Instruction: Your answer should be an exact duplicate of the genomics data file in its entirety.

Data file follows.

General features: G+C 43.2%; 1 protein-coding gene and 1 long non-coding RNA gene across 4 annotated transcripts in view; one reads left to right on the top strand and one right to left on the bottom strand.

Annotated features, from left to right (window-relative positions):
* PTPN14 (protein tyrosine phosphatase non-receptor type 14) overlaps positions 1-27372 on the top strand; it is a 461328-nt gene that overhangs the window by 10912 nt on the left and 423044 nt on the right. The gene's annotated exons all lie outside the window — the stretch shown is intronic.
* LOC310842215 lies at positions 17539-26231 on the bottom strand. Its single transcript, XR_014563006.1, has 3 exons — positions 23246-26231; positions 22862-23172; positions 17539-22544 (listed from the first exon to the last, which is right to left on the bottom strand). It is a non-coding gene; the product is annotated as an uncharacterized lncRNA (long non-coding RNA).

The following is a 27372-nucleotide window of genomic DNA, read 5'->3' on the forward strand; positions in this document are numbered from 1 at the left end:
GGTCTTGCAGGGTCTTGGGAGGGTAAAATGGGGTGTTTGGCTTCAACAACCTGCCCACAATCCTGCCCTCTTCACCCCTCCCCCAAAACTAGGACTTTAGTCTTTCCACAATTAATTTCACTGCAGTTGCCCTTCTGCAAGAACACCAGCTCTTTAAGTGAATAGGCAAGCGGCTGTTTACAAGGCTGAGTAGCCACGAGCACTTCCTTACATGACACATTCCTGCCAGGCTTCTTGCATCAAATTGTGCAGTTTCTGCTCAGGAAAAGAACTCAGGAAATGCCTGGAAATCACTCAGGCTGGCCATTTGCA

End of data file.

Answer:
General features: G+C 43.2%; 1 protein-coding gene and 1 long non-coding RNA gene across 4 annotated transcripts in view; one reads left to right on the top strand and one right to left on the bottom strand.

Annotated features, from left to right (window-relative positions):
* PTPN14 (protein tyrosine phosphatase non-receptor type 14) overlaps positions 1-27372 on the top strand; it is a 461328-nt gene that overhangs the window by 10912 nt on the left and 423044 nt on the right. The gene's annotated exons all lie outside the window — the stretch shown is intronic.
* LOC310842215 lies at positions 17539-26231 on the bottom strand. Its single transcript, XR_014563006.1, has 3 exons — positions 23246-26231; positions 22862-23172; positions 17539-22544 (listed from the first exon to the last, which is right to left on the bottom strand). It is a non-coding gene; the product is annotated as an uncharacterized lncRNA (long non-coding RNA).

The following is a 27372-nucleotide window of genomic DNA, read 5'->3' on the forward strand; positions in this document are numbered from 1 at the left end:
GGTCTTGCAGGGTCTTGGGAGGGTAAAATGGGGTGTTTGGCTTCAACAACCTGCCCACAATCCTGCCCTCTTCACCCCTCCCCCAAAACTAGGACTTTAGTCTTTCCACAATTAATTTCACTGCAGTTGCCCTTCTGCAAGAACACCAGCTCTTTAAGTGAATAGGCAAGCGGCTGTTTACAAGGCTGAGTAGCCACGAGCACTTCCTTACATGACACATTCCTGCCAGGCTTCTTGCATCAAATTGTGCAGTTTCTGCTCAGGAAAAGAACTCAGGAAATGCCTGGAAATCACTCAGGCTGGCCATTTGCA